Reserve Bank in a pickle and not helped by a spendthrift Finance Minister

Today’s move by the Reserve Bank to raise the Official Cash Rate by 25 basis points to 0.75% is what most commentators were picking given the worrying direction that the cost of living has taken, says National Shadow Treasurer Andrew Bayly.

“Kiwis across New Zealand will have noticed the cost of living rising rapidly this year. 

“Prices have been rising at the fastest rate since the David Lange government.  They’re also rising faster than wages, meaning the average wage earner has gone backwards over the last year.

“As expected, today the Reserve Bank has responded by hiking interest rates, meaning many Kiwi families will see more of their income going to service their mortgage.  Many economic commentators are anticipating the Bank to ramp up interest rates over the next year in the most aggressive monetary tightening cycle in more than 30 years.

“An increase in interest rates will also likely see an appreciation of the Kiwi dollar, which won’t be good for our exporters.

“The quantum of the Reserve Bank’s large scale Government bond-buying programme (LSAP) – designed to keep interest rates low when they were unable to lower the OCR into negative territory – is also troubling.  The Bank underestimated rising inflation earlier this year, describing key price shifts as one-off, and persevered with its bond buying.  The Bank has purchased more than $55 billion of Government and local body bonds.

“The scale of quantitative easing, supplemented by its ongoing provision of cheap money to banks through the Funding for Lending Programme, means that there’s been an avalanche of money in the economy chasing assets.

“The LSAP programme was not without risk to the taxpayer.  The Reserve Bank has so far booked $5.7 billion of losses in respect of its purchases.  That’s almost double the $3 billion that Finance Minister Grant Robertson quietly put in Budget 2021 for this contingency.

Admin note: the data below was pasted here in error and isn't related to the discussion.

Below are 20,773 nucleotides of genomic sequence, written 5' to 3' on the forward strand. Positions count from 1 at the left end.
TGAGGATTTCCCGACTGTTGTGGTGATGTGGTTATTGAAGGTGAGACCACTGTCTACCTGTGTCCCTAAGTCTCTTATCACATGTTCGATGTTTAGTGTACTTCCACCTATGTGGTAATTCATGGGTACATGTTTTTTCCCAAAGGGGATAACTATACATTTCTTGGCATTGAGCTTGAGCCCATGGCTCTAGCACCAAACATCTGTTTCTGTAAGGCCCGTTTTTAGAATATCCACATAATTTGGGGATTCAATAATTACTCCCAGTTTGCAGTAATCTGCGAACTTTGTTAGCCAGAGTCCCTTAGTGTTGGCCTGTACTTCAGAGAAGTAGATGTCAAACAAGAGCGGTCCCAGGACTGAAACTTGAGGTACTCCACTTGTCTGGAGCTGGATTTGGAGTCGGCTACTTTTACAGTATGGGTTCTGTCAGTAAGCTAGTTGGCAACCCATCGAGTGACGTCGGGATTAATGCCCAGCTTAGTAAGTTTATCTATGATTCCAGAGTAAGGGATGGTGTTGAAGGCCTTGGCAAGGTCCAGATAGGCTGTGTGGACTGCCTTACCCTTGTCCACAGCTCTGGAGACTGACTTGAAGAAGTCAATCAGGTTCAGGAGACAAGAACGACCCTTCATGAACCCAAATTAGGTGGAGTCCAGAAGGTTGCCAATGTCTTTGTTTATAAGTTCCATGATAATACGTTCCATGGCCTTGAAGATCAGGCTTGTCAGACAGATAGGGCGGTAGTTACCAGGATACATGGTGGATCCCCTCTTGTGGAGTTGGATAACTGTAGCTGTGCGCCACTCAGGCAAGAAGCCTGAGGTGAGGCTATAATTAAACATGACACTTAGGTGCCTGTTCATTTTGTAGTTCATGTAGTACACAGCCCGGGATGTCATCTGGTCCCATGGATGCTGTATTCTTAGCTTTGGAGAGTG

“The Minister had the opportunity to better manage the scale and risks of the LSAP programme when the Governor sought an indemnity from the Government for potential losses.  Grant Robertson needs to take some responsibility here and cannot entirely hide behind central bank independence.

“And now that inflation looks like over-shooting the Reserve Bank’s target, it is faced with having to hike interest rates as well as the difficult question of how to exit from its Government bond portfolio.  Why didn’t they think of that before they got into it?  And why didn’t Grant Robertson insist on a more well-thought-through strategy when he agreed to indemnify them for it? 

“The situation has been further compounded by the Government ramping up spending by 40 per cent since coming into office.  A significant proportion of this has been on low value, low priority programmes with no discernible benefit. This has further driven inflation up.

“National has repeatedly called on Grant Robertson to pull back on this stimulation in the face of the inflationary effect it has been having and the clear evidence that stimulation is no longer required. 

“He has given no indication that he intends to do so.  Indeed, his blunt refusal to disclose what additional spending is being met from his $41 billion of Imprest Supply is an ominous sign that he intends to keep on spending.

“All this bodes badly for New Zealand and for business especially.”